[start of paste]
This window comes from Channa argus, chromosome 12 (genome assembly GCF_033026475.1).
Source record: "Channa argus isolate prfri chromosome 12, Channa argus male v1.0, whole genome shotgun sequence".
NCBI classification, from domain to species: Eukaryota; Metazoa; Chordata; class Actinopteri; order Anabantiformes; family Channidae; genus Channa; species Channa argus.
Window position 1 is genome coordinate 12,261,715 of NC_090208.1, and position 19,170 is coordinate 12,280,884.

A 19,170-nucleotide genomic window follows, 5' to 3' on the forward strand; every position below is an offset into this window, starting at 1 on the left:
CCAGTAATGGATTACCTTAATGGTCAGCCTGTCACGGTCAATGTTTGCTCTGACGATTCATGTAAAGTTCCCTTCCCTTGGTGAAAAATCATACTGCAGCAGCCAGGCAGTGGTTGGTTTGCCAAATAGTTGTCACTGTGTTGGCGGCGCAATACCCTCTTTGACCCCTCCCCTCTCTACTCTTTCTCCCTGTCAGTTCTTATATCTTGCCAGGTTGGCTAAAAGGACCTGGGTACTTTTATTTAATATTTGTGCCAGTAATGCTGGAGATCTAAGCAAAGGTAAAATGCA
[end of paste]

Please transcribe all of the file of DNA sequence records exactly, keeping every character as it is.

This window comes from Channa argus, chromosome 12 (genome assembly GCF_033026475.1).
Source record: "Channa argus isolate prfri chromosome 12, Channa argus male v1.0, whole genome shotgun sequence".
NCBI classification, from domain to species: Eukaryota; Metazoa; Chordata; class Actinopteri; order Anabantiformes; family Channidae; genus Channa; species Channa argus.
Window position 1 is genome coordinate 12,261,715 of NC_090208.1, and position 19,170 is coordinate 12,280,884.

A 19,170-nucleotide genomic window follows, 5' to 3' on the forward strand; every position below is an offset into this window, starting at 1 on the left:
CCAGTAATGGATTACCTTAATGGTCAGCCTGTCACGGTCAATGTTTGCTCTGACGATTCATGTAAAGTTCCCTTCCCTTGGTGAAAAATCATACTGCAGCAGCCAGGCAGTGGTTGGTTTGCCAAATAGTTGTCACTGTGTTGGCGGCGCAATACCCTCTTTGACCCCTCCCCTCTCTACTCTTTCTCCCTGTCAGTTCTTATATCTTGCCAGGTTGGCTAAAAGGACCTGGGTACTTTTATTTAATATTTGTGCCAGTAATGCTGGAGATCTAAGCAAAGGTAAAATGCA